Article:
While 735 humanitarian missions in 244 communities from November 2018 to April 2020 may appear large, further analysis shows that Russia’s actions are largely shallow. A quarter of the CRCSS’s missions (190) in this 18-month timeframe were one-off visits. A further 139 missions could be described as limited, meaning that the CRCSS visited communities less than 10 times. Viewed another way, 98 percent (239) of the 244 locations the CRCSS visited in Syria between November 2018 and April 2020 were only ever symbolically served (Figure 2). Aleppo and Deir Ez Zor City were the only sites that experienced sustained aid delivery efforts from the CRCSS.
While other countries, including the United States, also promote their narrative in Syria through the provision of aid, there is typically a degree of separation. For example, USAID’s budget for assistance in Syria is channeled through numerous United Nations (UN) agencies and international organizations—not the military. Entities that receive USAID funding are also accountable to their own boards and monitoring procedures, adding a further layer of protection. In contrast, the CRCSS is funded, directed, and accountable only to the Russian state.
Responding to Russia’s soft power efforts in Syria
There are two practical options to combat Russia’s soft power efforts in Syria. The first is to pressure the CRCSS to transfer its humanitarian actions to civilian actors. Ideally, this would be to entities that subscribe to accepted humanitarian principles and have experience in operating within a coordinated system. In Syria, this could be the UN, which despite its myriad issues, has one of the more robust coordination mechanisms set up for effective aid delivery. Better still, the CRCSS’s efforts could be handed over to the thirty-one—and growing—international non-governmental organizations conducting humanitarian operations in regime-controlled areas. These entities have a less tarnished reputation than the UN, but still benefit from its coordination and support and could provide an effective option for countering Russia’s shadow aid system.
A stepping-stone towards these options could be one of the other thirteen Russian humanitarian entities already operating in Syria. Some of Russia’s religiously affiliated organizations have more distance from state control and could find a pathway into the UN system through the latter’s affinity for organizations like the former. Others, like the Russian Humanitarian Mission or the Akhmat Kadyrov Foundation, would be harder to bring into this sphere given their explicit links to the state.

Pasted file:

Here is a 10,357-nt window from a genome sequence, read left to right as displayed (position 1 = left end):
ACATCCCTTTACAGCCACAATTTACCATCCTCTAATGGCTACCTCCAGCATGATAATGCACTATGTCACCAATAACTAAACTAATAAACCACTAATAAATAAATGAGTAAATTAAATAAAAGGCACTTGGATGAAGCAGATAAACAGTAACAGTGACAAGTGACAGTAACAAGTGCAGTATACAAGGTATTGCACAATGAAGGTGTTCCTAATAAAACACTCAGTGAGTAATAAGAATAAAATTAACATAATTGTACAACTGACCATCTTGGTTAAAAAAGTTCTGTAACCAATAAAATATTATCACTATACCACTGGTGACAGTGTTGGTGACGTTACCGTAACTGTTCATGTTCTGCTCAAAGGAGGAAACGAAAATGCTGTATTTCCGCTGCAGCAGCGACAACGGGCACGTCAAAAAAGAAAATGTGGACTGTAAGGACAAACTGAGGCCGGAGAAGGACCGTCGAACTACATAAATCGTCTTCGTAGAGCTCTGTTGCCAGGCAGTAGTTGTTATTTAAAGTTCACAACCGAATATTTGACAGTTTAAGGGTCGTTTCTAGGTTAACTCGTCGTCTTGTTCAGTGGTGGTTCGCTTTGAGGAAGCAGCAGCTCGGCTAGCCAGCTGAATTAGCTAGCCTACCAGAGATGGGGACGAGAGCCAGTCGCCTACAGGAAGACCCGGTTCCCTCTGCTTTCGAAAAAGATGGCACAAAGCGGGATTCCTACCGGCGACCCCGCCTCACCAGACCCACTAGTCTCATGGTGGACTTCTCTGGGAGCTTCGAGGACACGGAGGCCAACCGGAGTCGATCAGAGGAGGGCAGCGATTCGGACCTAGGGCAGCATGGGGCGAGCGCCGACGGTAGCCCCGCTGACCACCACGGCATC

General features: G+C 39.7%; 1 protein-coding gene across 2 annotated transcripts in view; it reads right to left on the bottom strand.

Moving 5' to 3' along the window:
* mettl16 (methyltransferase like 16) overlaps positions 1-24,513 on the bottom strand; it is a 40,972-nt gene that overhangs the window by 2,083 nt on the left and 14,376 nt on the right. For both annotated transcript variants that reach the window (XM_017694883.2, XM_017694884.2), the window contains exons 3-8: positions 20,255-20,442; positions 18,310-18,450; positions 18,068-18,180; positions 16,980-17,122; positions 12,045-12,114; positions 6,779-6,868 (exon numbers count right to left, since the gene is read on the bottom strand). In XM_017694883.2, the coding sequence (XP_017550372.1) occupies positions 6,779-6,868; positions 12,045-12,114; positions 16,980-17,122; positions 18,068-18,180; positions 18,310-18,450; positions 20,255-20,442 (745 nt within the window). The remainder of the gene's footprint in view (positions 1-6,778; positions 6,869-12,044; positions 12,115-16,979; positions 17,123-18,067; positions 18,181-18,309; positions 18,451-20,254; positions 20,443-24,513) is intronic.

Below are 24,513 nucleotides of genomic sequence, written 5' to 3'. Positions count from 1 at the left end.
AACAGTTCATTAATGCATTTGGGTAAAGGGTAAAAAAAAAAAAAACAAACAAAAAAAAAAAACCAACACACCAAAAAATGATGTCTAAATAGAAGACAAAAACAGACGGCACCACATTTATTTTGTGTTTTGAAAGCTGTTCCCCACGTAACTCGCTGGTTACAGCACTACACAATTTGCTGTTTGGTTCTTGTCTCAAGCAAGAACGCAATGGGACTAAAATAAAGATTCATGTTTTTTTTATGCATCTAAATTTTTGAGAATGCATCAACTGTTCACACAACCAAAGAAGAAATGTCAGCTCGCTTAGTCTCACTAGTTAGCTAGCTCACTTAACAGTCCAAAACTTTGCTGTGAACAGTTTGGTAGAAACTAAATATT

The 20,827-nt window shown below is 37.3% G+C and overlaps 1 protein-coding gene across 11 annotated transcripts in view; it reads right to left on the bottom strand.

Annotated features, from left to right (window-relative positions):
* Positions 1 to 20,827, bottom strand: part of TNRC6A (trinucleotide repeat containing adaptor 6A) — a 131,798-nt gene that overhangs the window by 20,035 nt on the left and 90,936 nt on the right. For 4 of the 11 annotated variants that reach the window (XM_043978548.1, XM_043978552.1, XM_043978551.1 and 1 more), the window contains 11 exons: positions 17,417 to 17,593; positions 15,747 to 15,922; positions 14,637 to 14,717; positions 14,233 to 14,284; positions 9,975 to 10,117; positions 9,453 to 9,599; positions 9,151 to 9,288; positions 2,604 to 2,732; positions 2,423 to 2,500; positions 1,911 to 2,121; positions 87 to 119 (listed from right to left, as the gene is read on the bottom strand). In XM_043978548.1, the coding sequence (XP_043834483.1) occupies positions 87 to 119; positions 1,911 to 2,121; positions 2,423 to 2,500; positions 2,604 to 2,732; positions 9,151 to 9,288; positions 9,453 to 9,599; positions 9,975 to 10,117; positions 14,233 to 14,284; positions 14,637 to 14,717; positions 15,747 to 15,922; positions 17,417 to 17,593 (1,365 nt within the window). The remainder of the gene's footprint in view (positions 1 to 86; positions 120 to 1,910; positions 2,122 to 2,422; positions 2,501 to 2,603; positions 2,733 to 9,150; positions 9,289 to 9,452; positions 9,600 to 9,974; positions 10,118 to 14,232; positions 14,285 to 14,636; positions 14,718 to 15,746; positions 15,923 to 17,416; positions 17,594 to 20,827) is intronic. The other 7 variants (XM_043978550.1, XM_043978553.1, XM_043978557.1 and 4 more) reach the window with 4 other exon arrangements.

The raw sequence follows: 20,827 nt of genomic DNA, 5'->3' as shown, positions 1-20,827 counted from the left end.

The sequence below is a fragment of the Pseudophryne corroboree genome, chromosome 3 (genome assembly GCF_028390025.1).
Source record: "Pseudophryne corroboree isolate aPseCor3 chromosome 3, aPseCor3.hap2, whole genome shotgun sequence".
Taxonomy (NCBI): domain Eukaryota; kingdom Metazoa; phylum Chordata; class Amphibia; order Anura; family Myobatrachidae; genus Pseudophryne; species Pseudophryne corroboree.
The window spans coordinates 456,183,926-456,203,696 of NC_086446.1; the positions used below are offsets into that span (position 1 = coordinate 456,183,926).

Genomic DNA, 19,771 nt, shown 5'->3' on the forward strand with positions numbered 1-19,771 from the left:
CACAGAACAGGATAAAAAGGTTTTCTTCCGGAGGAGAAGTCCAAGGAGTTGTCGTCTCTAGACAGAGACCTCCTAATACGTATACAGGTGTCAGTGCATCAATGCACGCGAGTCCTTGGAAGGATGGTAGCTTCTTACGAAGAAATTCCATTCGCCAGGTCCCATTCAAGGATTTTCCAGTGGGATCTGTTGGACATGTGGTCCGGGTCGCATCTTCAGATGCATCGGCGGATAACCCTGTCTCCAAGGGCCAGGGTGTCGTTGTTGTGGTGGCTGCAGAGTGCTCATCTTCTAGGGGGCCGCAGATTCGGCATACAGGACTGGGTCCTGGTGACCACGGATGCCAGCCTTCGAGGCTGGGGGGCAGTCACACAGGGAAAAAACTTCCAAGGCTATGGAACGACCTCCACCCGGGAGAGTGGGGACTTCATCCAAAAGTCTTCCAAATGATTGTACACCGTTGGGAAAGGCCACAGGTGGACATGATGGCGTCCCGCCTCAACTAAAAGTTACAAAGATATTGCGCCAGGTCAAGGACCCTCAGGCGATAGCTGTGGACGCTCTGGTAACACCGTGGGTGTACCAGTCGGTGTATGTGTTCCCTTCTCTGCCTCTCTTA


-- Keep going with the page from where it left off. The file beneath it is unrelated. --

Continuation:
However, these suggestions still do not address the elephant in the room. The Bashar al-Assad regime will always control the humanitarian landscape in Syria. Any reconfiguration of Moscow’s humanitarian operations would have to navigate this complex system. Given Russia’s unique relationship with Syria, it’s perhaps here that it could have the greatest positive impact on Syria’s humanitarian landscape. By leveraging their close relationship with the regime, Moscow could play a key supportive role for humanitarians in a number of areas.
Russia could help with humanitarian access issues in Syria by pushing the government to streamline their currently cumbersome process for international non-governmental organization registration. Russia could also use their privileged position to advocate for freer humanitarian access within Syria, especially medically-focused assistance that responds to the current coronavirus crisis. Moscow could also help solve logistical bottlenecks by providing much needed specialist aid equipment, particularly for de-mining and unexploded ordnance clearance.
Creative solutions are needed in Syria now more than ever given the dire state of the economy and the implementation of the Caesar Act by the US government in June. Consequently, if they chose to, Moscow could contribute positively to bettering the lives of the Syrian people while still achieving their political goals in the country. This would ultimately create a lasting legacy for Russia in Syria that was not just built on death and destruction.
Marika Sosnowski is an admitted lawyer and research associate at the German Institute for Global and Area Studies, specializing in the Middle East.
Jonathan Robinson is an independent research analyst with nearly 10 years experience focusing on conflict analysis, humanitarian access and aid worker security in the Middle East. His views do not represent his current or previous employers.